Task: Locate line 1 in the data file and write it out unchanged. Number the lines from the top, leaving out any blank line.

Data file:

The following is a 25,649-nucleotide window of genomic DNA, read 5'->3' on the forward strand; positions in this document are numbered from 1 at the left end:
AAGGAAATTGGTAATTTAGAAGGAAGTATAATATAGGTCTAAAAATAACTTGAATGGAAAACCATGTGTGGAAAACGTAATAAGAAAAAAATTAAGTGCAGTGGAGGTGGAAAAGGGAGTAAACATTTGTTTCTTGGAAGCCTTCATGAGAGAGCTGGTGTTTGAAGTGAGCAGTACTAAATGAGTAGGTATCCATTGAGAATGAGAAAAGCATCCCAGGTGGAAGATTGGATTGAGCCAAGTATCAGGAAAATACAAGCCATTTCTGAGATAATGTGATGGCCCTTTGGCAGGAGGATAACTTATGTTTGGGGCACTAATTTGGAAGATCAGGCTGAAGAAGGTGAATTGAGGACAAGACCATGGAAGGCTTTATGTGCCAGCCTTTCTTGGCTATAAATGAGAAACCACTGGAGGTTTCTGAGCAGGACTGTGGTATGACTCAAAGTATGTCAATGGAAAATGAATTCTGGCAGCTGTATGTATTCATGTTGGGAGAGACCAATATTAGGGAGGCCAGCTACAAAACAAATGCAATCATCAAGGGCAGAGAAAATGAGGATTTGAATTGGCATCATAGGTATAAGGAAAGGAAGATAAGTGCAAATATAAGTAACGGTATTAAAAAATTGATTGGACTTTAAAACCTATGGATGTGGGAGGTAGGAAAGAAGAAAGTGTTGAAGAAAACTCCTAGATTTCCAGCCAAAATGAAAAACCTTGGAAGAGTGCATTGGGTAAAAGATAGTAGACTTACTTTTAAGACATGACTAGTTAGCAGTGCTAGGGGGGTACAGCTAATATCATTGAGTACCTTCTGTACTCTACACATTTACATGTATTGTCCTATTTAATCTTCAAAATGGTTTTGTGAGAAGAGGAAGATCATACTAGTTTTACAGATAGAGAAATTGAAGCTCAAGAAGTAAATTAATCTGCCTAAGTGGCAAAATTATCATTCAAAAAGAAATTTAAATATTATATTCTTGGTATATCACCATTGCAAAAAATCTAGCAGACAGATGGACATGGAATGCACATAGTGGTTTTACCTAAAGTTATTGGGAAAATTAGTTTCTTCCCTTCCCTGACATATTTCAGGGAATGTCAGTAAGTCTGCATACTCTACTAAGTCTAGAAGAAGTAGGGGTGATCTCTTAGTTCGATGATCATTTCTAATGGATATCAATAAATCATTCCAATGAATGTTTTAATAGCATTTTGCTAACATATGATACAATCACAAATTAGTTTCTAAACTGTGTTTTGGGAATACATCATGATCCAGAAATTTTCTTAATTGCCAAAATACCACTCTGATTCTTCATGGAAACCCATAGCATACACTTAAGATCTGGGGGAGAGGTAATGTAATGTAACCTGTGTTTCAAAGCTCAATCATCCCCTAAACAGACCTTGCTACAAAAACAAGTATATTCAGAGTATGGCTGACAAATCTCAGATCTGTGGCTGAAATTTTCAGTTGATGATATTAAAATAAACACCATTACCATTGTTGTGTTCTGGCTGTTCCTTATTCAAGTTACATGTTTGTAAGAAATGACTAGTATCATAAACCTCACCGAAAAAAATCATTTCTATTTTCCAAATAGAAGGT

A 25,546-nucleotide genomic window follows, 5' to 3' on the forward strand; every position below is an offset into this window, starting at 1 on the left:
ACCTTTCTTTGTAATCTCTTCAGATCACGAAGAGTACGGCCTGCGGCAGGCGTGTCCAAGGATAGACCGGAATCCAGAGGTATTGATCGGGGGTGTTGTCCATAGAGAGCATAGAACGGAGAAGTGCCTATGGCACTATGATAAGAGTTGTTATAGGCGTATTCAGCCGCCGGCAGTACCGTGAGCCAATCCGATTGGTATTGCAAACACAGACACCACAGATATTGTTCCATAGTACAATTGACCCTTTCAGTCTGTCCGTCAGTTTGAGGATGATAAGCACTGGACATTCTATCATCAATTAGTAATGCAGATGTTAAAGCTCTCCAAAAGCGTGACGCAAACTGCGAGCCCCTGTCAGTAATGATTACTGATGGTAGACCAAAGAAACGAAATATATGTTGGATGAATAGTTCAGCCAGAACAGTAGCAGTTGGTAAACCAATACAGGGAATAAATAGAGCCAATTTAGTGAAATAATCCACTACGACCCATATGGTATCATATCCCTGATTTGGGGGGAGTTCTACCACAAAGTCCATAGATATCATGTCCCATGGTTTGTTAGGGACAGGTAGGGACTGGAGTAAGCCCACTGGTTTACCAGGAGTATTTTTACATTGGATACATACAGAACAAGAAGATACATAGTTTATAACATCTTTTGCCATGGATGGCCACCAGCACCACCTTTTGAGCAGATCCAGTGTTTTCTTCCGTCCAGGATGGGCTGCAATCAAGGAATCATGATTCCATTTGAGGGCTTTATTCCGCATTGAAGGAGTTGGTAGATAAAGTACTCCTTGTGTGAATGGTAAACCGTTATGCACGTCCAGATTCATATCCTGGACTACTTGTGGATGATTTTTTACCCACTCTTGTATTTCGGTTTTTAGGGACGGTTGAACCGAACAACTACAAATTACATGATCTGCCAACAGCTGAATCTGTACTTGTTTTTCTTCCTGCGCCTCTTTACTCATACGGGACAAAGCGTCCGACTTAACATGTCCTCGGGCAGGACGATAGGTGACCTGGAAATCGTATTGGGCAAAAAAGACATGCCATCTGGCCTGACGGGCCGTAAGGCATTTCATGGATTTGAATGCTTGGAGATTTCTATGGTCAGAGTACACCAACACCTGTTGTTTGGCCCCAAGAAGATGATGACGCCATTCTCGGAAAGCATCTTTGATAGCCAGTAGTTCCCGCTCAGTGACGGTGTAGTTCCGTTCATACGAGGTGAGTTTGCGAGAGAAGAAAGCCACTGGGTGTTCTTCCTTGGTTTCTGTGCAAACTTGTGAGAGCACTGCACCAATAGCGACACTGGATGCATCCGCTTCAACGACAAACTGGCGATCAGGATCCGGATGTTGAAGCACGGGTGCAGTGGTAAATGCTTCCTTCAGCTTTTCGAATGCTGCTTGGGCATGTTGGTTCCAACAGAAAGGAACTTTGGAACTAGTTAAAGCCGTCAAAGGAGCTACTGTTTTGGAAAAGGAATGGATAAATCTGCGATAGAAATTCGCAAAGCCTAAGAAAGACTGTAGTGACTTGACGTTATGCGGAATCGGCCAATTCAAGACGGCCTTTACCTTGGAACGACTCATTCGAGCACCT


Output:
The following is a 25,649-nucleotide window of genomic DNA, read 5'->3' on the forward strand; positions in this document are numbered from 1 at the left end: